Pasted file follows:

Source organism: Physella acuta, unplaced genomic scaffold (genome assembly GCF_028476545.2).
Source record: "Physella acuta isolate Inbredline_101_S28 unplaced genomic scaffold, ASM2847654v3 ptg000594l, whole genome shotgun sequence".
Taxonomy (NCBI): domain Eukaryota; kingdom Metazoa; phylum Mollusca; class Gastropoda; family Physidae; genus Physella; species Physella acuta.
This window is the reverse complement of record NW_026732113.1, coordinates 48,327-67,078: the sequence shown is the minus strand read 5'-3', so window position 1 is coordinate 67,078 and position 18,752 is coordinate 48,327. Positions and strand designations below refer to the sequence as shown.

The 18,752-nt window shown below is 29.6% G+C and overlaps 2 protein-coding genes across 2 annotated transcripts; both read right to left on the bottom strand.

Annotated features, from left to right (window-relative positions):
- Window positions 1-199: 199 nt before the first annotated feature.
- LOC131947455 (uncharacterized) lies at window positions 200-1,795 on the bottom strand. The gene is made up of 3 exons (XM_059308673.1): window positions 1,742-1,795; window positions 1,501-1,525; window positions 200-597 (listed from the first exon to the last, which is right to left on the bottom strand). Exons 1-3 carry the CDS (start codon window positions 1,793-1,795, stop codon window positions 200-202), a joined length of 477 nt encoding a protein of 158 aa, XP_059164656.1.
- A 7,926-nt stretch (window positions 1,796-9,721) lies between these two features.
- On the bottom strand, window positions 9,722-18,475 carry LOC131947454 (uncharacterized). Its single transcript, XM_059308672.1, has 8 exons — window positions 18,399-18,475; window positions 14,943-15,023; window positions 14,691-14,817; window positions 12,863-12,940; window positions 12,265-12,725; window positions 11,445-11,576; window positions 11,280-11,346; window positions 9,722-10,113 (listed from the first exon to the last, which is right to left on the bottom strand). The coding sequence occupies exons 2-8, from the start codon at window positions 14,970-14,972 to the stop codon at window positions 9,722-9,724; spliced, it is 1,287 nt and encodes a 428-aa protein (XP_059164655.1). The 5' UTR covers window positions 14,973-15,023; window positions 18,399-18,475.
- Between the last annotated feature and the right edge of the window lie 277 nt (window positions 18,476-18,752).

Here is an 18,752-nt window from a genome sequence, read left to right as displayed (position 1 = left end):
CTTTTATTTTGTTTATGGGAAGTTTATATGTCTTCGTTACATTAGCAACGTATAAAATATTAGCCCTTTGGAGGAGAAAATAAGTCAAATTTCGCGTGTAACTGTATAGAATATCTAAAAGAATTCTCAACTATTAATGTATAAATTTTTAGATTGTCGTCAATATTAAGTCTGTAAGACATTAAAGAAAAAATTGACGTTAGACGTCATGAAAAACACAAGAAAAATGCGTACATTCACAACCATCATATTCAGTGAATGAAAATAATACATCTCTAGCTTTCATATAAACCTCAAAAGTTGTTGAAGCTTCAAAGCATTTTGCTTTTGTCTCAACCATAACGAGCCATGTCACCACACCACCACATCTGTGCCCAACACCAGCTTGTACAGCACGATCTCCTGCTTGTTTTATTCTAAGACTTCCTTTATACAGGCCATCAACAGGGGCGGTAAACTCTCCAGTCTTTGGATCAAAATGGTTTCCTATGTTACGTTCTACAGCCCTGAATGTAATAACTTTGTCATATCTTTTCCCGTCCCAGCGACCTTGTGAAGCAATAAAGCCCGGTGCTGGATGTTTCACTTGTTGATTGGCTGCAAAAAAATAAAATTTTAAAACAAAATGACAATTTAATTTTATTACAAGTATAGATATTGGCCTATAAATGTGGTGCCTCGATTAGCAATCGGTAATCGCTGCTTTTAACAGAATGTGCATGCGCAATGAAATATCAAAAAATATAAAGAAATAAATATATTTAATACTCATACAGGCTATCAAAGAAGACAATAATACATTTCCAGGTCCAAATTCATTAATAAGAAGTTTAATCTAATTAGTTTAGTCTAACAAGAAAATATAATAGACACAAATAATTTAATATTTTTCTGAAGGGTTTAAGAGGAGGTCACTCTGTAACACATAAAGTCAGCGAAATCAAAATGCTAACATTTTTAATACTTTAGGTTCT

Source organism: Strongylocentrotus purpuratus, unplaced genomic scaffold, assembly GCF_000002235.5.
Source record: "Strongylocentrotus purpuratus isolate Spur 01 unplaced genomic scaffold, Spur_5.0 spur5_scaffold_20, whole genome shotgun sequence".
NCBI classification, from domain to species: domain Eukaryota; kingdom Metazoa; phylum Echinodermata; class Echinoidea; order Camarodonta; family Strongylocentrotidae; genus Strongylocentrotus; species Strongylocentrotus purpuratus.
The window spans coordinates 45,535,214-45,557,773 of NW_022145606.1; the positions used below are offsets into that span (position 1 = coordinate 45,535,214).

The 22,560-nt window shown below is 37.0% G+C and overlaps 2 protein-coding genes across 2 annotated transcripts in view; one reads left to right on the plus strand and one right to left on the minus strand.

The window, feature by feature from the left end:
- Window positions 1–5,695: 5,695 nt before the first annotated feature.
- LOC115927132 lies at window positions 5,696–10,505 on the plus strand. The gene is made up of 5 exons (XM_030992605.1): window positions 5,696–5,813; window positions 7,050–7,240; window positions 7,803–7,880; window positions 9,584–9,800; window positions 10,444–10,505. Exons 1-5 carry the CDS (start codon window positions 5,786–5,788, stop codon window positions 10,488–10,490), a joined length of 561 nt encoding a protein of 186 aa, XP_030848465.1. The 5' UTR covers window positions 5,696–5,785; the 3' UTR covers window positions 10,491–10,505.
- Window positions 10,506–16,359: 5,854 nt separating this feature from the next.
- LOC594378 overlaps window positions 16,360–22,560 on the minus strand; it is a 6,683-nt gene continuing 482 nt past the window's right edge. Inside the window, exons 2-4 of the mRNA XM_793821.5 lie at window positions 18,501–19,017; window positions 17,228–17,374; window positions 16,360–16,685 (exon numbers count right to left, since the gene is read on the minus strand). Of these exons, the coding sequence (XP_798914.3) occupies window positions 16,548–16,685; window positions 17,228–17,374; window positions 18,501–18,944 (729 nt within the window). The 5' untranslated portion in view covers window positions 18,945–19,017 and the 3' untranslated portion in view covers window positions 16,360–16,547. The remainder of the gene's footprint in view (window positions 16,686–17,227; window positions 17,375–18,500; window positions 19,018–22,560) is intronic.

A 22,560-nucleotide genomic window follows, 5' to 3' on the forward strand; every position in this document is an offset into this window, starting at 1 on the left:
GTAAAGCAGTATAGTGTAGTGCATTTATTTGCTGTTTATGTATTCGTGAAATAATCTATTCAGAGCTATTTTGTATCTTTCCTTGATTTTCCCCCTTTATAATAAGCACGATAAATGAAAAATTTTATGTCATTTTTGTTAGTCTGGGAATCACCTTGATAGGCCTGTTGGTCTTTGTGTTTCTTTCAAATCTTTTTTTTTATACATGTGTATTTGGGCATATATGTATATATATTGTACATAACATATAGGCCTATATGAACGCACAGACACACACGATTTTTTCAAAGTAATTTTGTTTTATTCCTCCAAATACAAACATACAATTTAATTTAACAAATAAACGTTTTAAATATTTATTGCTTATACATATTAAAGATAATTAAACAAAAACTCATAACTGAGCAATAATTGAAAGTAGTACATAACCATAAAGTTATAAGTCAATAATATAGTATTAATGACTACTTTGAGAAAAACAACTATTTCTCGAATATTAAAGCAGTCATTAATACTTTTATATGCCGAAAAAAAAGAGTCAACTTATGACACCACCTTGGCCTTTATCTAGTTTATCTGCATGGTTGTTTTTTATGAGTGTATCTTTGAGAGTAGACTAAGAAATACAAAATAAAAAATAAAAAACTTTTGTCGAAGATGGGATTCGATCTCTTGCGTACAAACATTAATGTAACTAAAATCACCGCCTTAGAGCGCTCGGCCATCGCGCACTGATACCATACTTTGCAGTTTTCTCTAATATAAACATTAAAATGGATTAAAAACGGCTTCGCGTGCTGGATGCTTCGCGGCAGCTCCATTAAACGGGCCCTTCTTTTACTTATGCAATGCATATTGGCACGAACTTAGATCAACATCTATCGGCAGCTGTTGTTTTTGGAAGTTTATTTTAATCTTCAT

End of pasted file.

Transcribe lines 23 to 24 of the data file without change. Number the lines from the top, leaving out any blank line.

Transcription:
- LOC594378 overlaps window positions 16,360–22,560 on the minus strand; it is a 6,683-nt gene continuing 482 nt past the window's right edge. Inside the window, exons 2-4 of the mRNA XM_793821.5 lie at window positions 18,501–19,017; window positions 17,228–17,374; window positions 16,360–16,685 (exon numbers count right to left, since the gene is read on the minus strand). Of these exons, the coding sequence (XP_798914.3) occupies window positions 16,548–16,685; window positions 17,228–17,374; window positions 18,501–18,944 (729 nt within the window). The 5' untranslated portion in view covers window positions 18,945–19,017 and the 3' untranslated portion in view covers window positions 16,360–16,547. The remainder of the gene's footprint in view (window positions 16,686–17,227; window positions 17,375–18,500; window positions 19,018–22,560) is intronic.

A 22,560-nucleotide genomic window follows, 5' to 3' on the forward strand; every position in this document is an offset into this window, starting at 1 on the left: